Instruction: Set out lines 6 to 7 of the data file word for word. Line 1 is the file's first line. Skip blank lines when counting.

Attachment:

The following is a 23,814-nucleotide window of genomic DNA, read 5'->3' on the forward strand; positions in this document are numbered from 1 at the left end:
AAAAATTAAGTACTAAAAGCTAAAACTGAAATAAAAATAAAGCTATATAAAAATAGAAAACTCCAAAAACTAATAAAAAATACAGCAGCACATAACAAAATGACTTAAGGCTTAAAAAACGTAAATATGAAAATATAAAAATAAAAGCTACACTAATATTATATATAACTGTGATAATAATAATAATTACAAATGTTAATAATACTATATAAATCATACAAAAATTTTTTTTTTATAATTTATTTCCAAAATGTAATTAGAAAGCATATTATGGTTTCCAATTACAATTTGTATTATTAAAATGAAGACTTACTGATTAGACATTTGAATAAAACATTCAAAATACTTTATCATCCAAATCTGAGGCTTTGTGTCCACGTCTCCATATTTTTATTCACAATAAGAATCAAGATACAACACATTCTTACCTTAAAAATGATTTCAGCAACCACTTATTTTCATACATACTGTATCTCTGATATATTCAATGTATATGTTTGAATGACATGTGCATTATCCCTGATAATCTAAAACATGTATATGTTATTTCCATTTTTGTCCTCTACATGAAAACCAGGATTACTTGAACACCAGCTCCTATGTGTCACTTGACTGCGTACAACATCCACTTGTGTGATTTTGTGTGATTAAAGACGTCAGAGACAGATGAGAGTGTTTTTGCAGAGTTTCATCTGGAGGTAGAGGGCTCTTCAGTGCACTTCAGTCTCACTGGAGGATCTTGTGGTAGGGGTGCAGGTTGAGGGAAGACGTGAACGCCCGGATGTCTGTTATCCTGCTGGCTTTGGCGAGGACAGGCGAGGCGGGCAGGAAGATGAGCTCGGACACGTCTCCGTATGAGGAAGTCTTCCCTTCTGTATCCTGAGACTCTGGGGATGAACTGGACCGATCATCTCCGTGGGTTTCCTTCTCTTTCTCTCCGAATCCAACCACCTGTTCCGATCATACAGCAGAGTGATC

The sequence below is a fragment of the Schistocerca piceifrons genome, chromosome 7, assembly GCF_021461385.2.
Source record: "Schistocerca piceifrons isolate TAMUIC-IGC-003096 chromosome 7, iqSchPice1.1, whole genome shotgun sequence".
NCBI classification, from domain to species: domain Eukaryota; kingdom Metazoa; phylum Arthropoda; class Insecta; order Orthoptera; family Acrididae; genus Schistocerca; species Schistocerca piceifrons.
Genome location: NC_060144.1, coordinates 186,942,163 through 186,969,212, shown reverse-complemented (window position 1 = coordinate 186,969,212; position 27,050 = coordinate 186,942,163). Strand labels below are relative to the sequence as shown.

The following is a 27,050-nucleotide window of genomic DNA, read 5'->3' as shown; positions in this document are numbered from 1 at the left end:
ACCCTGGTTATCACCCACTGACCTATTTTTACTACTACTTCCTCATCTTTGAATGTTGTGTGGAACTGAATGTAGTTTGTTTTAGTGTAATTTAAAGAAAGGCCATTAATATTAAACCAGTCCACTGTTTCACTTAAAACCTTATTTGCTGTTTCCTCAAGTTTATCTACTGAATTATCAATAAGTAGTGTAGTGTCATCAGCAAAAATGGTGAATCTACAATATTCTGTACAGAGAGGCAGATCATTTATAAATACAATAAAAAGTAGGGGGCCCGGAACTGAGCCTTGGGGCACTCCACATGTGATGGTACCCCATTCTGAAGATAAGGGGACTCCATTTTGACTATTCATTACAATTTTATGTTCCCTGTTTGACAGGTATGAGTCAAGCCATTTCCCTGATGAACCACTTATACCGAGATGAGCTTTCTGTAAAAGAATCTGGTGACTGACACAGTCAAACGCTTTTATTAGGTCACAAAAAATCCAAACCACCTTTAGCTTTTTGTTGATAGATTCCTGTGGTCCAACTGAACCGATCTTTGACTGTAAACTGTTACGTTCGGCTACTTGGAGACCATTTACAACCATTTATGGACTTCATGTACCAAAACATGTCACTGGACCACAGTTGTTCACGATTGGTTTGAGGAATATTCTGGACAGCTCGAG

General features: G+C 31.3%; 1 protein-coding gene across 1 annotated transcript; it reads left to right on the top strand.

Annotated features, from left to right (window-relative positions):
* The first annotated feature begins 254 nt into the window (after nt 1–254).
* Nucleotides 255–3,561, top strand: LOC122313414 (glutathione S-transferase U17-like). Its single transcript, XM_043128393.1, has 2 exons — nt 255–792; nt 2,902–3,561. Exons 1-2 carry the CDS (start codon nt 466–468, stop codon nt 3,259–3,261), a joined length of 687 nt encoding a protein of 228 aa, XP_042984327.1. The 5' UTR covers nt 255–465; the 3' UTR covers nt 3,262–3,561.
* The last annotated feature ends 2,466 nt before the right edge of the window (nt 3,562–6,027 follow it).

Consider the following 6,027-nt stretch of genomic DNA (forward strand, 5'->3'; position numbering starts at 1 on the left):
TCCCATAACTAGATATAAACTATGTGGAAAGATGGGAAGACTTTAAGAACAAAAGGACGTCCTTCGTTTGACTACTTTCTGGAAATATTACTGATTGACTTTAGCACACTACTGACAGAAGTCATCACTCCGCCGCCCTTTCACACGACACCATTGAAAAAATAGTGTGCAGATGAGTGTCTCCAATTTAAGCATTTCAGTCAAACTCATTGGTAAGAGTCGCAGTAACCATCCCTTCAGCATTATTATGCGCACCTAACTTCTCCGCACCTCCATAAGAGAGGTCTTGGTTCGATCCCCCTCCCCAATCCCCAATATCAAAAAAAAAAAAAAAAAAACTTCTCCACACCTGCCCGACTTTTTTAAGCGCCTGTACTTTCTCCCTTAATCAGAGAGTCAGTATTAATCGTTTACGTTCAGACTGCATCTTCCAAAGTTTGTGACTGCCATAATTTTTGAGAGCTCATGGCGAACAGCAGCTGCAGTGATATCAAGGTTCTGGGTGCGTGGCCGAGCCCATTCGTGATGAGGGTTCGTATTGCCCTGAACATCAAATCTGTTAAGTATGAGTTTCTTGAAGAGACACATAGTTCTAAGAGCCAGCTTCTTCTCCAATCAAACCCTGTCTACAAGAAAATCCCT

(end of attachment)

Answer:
Genome location: NC_060144.1, coordinates 186,942,163 through 186,969,212, shown reverse-complemented (window position 1 = coordinate 186,969,212; position 27,050 = coordinate 186,942,163). Strand labels below are relative to the sequence as shown.

The following is a 27,050-nucleotide window of genomic DNA, read 5'->3' as shown; positions in this document are numbered from 1 at the left end: